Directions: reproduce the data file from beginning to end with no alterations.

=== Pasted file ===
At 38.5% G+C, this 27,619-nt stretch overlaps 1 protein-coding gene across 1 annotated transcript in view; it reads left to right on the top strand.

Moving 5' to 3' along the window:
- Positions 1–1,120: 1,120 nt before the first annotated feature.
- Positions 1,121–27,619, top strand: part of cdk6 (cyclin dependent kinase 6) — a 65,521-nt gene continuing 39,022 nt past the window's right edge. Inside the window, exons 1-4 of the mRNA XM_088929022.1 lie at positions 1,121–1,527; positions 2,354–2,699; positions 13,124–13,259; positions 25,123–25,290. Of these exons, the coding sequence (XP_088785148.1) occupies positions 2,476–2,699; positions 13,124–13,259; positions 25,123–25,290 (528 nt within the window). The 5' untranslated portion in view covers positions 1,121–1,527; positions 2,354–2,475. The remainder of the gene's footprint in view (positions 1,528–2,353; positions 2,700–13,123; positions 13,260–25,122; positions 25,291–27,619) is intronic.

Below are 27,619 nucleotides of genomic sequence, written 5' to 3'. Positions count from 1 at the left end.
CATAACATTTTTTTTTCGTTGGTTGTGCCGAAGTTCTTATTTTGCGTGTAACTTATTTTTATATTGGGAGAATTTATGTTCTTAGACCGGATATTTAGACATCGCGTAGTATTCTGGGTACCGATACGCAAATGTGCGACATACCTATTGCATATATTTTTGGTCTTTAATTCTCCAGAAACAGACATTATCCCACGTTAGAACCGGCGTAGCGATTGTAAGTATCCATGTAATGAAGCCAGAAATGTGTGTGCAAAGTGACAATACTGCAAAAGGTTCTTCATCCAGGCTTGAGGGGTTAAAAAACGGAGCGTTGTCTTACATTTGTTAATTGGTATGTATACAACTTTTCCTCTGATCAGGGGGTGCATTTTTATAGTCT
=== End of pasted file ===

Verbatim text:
At 38.5% G+C, this 27,619-nt stretch overlaps 1 protein-coding gene across 1 annotated transcript in view; it reads left to right on the top strand.

Moving 5' to 3' along the window:
- Positions 1–1,120: 1,120 nt before the first annotated feature.
- Positions 1,121–27,619, top strand: part of cdk6 (cyclin dependent kinase 6) — a 65,521-nt gene continuing 39,022 nt past the window's right edge. Inside the window, exons 1-4 of the mRNA XM_088929022.1 lie at positions 1,121–1,527; positions 2,354–2,699; positions 13,124–13,259; positions 25,123–25,290. Of these exons, the coding sequence (XP_088785148.1) occupies positions 2,476–2,699; positions 13,124–13,259; positions 25,123–25,290 (528 nt within the window). The 5' untranslated portion in view covers positions 1,121–1,527; positions 2,354–2,475. The remainder of the gene's footprint in view (positions 1,528–2,353; positions 2,700–13,123; positions 13,260–25,122; positions 25,291–27,619) is intronic.

Below are 27,619 nucleotides of genomic sequence, written 5' to 3'. Positions count from 1 at the left end.
CATAACATTTTTTTTTCGTTGGTTGTGCCGAAGTTCTTATTTTGCGTGTAACTTATTTTTATATTGGGAGAATTTATGTTCTTAGACCGGATATTTAGACATCGCGTAGTATTCTGGGTACCGATACGCAAATGTGCGACATACCTATTGCATATATTTTTGGTCTTTAATTCTCCAGAAACAGACATTATCCCACGTTAGAACCGGCGTAGCGATTGTAAGTATCCATGTAATGAAGCCAGAAATGTGTGTGCAAAGTGACAATACTGCAAAAGGTTCTTCATCCAGGCTTGAGGGGTTAAAAAACGGAGCGTTGTCTTACATTTGTTAATTGGTATGTATACAACTTTTCCTCTGATCAGGGGGTGCATTTTTATAGTCT